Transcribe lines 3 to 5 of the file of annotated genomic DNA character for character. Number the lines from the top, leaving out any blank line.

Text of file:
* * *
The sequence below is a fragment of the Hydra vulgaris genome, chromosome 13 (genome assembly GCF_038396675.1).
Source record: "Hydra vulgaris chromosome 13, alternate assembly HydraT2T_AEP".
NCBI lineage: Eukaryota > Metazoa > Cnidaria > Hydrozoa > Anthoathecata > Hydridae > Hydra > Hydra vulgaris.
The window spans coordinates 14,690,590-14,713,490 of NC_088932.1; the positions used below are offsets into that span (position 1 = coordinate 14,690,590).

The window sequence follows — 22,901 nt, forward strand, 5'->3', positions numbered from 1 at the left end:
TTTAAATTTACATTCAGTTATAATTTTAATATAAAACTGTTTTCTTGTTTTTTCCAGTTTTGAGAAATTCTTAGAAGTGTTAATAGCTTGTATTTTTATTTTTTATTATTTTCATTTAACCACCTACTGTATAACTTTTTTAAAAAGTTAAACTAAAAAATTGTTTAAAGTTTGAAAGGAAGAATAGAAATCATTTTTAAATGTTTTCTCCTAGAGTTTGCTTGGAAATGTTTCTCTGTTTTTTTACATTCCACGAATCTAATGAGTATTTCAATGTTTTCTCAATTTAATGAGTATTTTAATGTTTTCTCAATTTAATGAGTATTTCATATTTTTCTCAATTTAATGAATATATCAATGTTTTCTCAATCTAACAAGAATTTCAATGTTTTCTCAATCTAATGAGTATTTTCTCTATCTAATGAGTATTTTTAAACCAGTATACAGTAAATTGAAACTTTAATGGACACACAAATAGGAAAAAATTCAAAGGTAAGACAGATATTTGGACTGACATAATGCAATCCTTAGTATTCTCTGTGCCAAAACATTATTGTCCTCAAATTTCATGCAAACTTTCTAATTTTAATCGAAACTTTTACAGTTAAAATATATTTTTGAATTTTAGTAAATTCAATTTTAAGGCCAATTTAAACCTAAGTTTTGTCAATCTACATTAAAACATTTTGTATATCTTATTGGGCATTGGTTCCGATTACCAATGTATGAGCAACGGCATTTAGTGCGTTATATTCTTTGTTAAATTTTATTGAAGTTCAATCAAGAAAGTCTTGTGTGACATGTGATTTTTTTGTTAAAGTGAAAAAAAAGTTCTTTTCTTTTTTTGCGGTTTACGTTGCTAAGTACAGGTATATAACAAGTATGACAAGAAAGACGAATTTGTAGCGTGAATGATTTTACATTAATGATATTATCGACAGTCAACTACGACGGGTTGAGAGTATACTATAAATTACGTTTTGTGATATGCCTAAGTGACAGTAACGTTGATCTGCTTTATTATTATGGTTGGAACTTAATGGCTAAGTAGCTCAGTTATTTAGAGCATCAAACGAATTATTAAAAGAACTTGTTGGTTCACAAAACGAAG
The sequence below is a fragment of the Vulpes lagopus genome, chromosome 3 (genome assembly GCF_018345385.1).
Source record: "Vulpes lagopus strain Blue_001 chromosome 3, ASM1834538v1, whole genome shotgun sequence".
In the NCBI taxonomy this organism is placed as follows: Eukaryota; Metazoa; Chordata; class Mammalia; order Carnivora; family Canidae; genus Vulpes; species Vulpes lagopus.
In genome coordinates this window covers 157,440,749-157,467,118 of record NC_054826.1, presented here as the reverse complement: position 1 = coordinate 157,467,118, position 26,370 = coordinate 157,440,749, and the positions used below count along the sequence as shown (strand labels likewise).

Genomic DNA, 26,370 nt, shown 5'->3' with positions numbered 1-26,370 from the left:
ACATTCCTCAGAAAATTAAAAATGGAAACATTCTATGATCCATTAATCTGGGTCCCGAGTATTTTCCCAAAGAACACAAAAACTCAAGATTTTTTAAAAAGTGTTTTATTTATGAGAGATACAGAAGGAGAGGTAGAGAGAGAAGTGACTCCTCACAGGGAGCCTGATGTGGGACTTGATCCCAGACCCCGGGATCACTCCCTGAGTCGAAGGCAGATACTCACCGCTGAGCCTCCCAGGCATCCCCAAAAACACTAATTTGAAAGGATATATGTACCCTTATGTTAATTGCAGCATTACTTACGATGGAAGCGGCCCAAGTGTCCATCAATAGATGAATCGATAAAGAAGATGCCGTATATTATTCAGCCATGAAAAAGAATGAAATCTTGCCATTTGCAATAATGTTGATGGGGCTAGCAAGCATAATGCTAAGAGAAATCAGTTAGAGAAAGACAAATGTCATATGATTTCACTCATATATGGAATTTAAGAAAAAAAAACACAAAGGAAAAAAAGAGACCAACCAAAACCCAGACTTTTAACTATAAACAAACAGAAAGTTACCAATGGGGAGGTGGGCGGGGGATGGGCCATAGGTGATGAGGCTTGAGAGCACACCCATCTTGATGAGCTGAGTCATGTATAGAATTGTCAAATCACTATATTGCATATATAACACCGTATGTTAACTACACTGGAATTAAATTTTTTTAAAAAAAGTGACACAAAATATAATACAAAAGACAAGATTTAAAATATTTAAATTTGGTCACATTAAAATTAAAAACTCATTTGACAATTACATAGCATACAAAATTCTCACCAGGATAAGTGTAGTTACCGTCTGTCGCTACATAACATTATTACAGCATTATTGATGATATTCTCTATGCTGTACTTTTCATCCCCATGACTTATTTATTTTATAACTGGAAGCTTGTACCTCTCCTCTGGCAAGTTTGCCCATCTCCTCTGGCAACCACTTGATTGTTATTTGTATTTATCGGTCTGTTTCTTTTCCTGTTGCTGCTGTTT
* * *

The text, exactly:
NCBI lineage: Eukaryota > Metazoa > Cnidaria > Hydrozoa > Anthoathecata > Hydridae > Hydra > Hydra vulgaris.
The window spans coordinates 14,690,590-14,713,490 of NC_088932.1; the positions used below are offsets into that span (position 1 = coordinate 14,690,590).

The window sequence follows — 22,901 nt, forward strand, 5'->3', positions numbered from 1 at the left end: